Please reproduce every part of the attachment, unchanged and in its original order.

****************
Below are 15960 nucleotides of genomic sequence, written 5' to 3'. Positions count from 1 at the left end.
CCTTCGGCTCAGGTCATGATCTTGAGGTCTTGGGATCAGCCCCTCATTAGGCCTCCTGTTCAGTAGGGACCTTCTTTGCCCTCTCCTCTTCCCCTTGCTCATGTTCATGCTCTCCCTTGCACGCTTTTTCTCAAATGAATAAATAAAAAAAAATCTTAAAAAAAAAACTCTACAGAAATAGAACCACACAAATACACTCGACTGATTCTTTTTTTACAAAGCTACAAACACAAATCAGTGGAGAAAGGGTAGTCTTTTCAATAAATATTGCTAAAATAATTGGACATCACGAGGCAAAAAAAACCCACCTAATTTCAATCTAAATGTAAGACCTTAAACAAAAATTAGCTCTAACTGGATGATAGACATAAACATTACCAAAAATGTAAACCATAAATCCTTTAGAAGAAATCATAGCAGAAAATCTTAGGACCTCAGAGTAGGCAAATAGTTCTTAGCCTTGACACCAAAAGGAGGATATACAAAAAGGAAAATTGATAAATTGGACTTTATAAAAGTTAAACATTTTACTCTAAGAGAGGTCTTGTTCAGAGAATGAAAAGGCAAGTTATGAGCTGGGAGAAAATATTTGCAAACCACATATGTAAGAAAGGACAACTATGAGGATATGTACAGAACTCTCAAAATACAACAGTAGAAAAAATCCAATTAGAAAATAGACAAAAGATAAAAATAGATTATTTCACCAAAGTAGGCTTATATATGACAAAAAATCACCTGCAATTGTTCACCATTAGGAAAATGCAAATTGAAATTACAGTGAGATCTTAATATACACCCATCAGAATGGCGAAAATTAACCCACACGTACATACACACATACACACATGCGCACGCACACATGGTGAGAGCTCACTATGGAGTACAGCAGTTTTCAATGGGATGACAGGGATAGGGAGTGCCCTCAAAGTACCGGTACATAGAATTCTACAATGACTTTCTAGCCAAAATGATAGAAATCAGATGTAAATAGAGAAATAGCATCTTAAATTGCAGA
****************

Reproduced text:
Below are 15960 nucleotides of genomic sequence, written 5' to 3'. Positions count from 1 at the left end.
CCTTCGGCTCAGGTCATGATCTTGAGGTCTTGGGATCAGCCCCTCATTAGGCCTCCTGTTCAGTAGGGACCTTCTTTGCCCTCTCCTCTTCCCCTTGCTCATGTTCATGCTCTCCCTTGCACGCTTTTTCTCAAATGAATAAATAAAAAAAAATCTTAAAAAAAAAACTCTACAGAAATAGAACCACACAAATACACTCGACTGATTCTTTTTTTACAAAGCTACAAACACAAATCAGTGGAGAAAGGGTAGTCTTTTCAATAAATATTGCTAAAATAATTGGACATCACGAGGCAAAAAAAACCCACCTAATTTCAATCTAAATGTAAGACCTTAAACAAAAATTAGCTCTAACTGGATGATAGACATAAACATTACCAAAAATGTAAACCATAAATCCTTTAGAAGAAATCATAGCAGAAAATCTTAGGACCTCAGAGTAGGCAAATAGTTCTTAGCCTTGACACCAAAAGGAGGATATACAAAAAGGAAAATTGATAAATTGGACTTTATAAAAGTTAAACATTTTACTCTAAGAGAGGTCTTGTTCAGAGAATGAAAAGGCAAGTTATGAGCTGGGAGAAAATATTTGCAAACCACATATGTAAGAAAGGACAACTATGAGGATATGTACAGAACTCTCAAAATACAACAGTAGAAAAAATCCAATTAGAAAATAGACAAAAGATAAAAATAGATTATTTCACCAAAGTAGGCTTATATATGACAAAAAATCACCTGCAATTGTTCACCATTAGGAAAATGCAAATTGAAATTACAGTGAGATCTTAATATACACCCATCAGAATGGCGAAAATTAACCCACACGTACATACACACATACACACATGCGCACGCACACATGGTGAGAGCTCACTATGGAGTACAGCAGTTTTCAATGGGATGACAGGGATAGGGAGTGCCCTCAAAGTACCGGTACATAGAATTCTACAATGACTTTCTAGCCAAAATGATAGAAATCAGATGTAAATAGAGAAATAGCATCTTAAATTGCAGA